All of these concerns centered around the nativist notion that these new immigrants would not be able to assimilate into the Protestant mainstream of the United States. Many of these immigrants settled in enclaves in major cities and maintained a lot of their native language and culture upon arrival to the United States. Nativist fears were only increased at the onset of WWI in 1914 when nativists feared that these new groups would feel more allegiance to their birth countries than the United States.

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Opposition in the late nineteenth century was a result of the fact that the immigrants who came to the U.S. during this time were largely from Eastern and Southern Europe, namely Poles, Russians, Jews, Italians, Greeks, etc. These groups did not readily assimilate into U.S. culture; instead they tended to retain their old world customs and even language. They primarily settled in big cities and lived in neighborhoods with people of their own background.  They also tended to be fiercely Roman Catholic, at a time when anti-Catholicism was still extant in the U.S.

Opposition after World War I (the twenties) was partly due to the horror of the war, and new ideas about genetic purity, such as Madison Grant's Passing of a Great Race, which claimed that the great race of Nordics from Northern Europe was being threatened by the Latin and Slavic peoples of Eastern Europe. Also popular at the time was The Decline of the West by Oswald Spengler, who argued that European civilization had entered an inevitable state of decline, and would be superseded by a yellow race. There also was a very popular false science known as Eugenics, which held that human race could be controlled by controlling humanity.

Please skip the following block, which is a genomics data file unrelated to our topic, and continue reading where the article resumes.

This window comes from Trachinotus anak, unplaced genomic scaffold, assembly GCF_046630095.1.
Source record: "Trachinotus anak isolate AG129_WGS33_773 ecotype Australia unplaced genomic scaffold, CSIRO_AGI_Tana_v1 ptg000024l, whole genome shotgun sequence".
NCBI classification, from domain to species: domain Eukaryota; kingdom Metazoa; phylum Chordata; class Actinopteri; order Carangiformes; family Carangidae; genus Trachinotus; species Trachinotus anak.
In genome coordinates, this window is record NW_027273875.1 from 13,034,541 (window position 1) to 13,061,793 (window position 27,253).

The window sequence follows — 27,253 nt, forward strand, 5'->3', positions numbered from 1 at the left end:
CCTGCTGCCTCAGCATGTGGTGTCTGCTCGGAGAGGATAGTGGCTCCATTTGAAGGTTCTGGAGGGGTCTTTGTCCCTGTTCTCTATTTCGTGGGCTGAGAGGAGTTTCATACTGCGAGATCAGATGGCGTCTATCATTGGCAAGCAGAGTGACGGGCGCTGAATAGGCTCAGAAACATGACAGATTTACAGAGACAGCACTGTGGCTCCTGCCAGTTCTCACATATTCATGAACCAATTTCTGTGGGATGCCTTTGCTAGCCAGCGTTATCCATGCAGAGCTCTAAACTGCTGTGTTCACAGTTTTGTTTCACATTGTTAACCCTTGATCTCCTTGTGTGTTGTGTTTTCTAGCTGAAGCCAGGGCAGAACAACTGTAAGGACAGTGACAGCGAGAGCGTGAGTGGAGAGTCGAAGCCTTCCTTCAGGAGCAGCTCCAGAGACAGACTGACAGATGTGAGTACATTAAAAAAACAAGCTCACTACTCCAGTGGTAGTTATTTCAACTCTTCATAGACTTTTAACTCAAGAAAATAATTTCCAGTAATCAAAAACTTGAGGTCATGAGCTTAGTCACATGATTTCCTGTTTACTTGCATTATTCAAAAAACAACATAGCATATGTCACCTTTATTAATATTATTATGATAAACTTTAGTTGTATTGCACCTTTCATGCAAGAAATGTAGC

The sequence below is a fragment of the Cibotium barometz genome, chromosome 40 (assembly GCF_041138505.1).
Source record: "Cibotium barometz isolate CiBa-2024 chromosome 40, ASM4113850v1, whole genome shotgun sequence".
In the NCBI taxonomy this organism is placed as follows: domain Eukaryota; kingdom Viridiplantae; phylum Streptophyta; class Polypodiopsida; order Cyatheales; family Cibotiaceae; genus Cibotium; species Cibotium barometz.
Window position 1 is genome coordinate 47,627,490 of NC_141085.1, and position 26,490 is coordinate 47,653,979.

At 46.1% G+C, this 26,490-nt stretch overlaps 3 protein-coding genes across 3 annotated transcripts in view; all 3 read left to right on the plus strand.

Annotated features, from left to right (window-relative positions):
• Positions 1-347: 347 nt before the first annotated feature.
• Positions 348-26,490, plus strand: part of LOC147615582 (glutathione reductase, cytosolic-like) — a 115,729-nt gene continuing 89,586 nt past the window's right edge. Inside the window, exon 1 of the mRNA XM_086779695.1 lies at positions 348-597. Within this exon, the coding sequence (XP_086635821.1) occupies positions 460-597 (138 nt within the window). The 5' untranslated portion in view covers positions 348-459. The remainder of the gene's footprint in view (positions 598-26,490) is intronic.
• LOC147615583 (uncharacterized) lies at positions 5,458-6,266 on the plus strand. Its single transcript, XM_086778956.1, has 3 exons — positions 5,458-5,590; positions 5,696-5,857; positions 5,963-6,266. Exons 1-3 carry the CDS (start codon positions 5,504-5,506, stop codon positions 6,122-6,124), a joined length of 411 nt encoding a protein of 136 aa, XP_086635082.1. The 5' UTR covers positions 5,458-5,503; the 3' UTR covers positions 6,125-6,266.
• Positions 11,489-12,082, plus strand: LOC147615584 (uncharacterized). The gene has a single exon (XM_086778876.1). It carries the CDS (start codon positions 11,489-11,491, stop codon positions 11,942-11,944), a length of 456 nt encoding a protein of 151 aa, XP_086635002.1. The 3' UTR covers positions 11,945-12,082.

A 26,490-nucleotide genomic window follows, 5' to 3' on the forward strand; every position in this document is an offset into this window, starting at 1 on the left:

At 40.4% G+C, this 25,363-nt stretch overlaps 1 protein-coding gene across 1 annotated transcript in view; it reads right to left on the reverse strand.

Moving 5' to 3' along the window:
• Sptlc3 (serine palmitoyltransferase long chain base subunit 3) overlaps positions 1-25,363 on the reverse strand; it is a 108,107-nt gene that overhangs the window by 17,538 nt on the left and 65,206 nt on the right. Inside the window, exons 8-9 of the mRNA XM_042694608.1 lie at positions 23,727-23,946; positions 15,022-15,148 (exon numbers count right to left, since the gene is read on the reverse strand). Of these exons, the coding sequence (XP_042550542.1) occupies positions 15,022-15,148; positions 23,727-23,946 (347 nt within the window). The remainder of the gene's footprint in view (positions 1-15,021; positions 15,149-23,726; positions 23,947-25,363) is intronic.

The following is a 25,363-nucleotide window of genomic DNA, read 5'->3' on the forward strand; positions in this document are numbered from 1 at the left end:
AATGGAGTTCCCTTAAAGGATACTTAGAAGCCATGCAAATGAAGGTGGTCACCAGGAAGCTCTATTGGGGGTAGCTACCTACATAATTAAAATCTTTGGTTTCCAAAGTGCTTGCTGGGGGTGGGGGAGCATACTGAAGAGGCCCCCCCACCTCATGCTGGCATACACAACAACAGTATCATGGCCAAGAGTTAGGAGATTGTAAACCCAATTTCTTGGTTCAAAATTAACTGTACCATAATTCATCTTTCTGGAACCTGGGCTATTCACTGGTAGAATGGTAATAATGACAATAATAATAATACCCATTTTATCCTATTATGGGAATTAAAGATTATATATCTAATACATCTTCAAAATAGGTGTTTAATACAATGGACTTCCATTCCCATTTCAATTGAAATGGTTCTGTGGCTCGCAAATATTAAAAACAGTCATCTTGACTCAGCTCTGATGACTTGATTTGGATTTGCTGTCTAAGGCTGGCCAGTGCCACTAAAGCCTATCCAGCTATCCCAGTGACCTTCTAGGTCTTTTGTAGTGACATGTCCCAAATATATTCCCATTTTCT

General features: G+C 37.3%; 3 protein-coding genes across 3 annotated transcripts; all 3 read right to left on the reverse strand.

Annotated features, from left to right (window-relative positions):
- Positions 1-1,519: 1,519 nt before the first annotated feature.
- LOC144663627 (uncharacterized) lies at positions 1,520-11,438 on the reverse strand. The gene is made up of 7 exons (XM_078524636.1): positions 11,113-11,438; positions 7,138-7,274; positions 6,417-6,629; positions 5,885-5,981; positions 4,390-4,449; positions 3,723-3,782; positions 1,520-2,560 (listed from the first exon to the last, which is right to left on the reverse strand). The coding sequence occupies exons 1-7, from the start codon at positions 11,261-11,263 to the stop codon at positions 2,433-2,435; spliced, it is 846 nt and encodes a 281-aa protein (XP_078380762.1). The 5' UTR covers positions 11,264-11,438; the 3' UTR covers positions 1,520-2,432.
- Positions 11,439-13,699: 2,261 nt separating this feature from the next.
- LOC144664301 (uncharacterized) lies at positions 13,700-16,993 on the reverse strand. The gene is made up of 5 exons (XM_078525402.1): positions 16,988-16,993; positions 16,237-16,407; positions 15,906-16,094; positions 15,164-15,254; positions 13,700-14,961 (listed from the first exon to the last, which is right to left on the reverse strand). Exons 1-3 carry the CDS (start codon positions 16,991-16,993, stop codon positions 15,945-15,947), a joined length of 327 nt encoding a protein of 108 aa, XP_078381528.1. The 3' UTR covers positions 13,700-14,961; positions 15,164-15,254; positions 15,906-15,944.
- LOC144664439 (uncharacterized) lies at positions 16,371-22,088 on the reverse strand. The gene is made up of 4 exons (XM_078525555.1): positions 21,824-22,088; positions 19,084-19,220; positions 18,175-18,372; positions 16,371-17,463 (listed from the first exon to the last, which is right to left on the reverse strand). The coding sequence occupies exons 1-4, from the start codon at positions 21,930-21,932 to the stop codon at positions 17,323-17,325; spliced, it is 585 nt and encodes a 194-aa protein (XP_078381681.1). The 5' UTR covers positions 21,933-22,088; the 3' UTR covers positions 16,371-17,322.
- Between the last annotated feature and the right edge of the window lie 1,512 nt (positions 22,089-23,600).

These factors, and continued anarchism in Europe led many Americans to conclude that all people of eastern European ancestry were potential anarchists. The end result was the Emergency Immigration Act of 1921 which severely limited immigration from all areas except the Americas, and completely excluded people of Asian ancestry. This last was a blunt insult to the Japanese, and did not help matters when war clouds began gathering in the Pacific.

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The reason for this is that many people believed that the "New Immigrants" of this time period were going to destroy America.  People believed that too many of the New Immigrants were coming over and that they could or would never become true Americans.  Because of this, they pushed for restrictions on immigration such as the Immigration Act of 1924 (see link below).

The New Immigrants were largely from Eastern and Southern Europe where previous immigrants had been from Western and Northern Europe.  The new immigrants were often Jewish or Catholic where many previous immigrants had been Protestant.  Racial ideas of those days held that Eastern and Southern Europeans were racially inferior to "real" white people.  For all of these reasons, people looked down on the new immigrants.

Because there were so many of the new immigrants, and because they were so different (people thought) than "native" Americans, nativist groups wanted to restrict immigration.  This was done by various laws in the 1920s.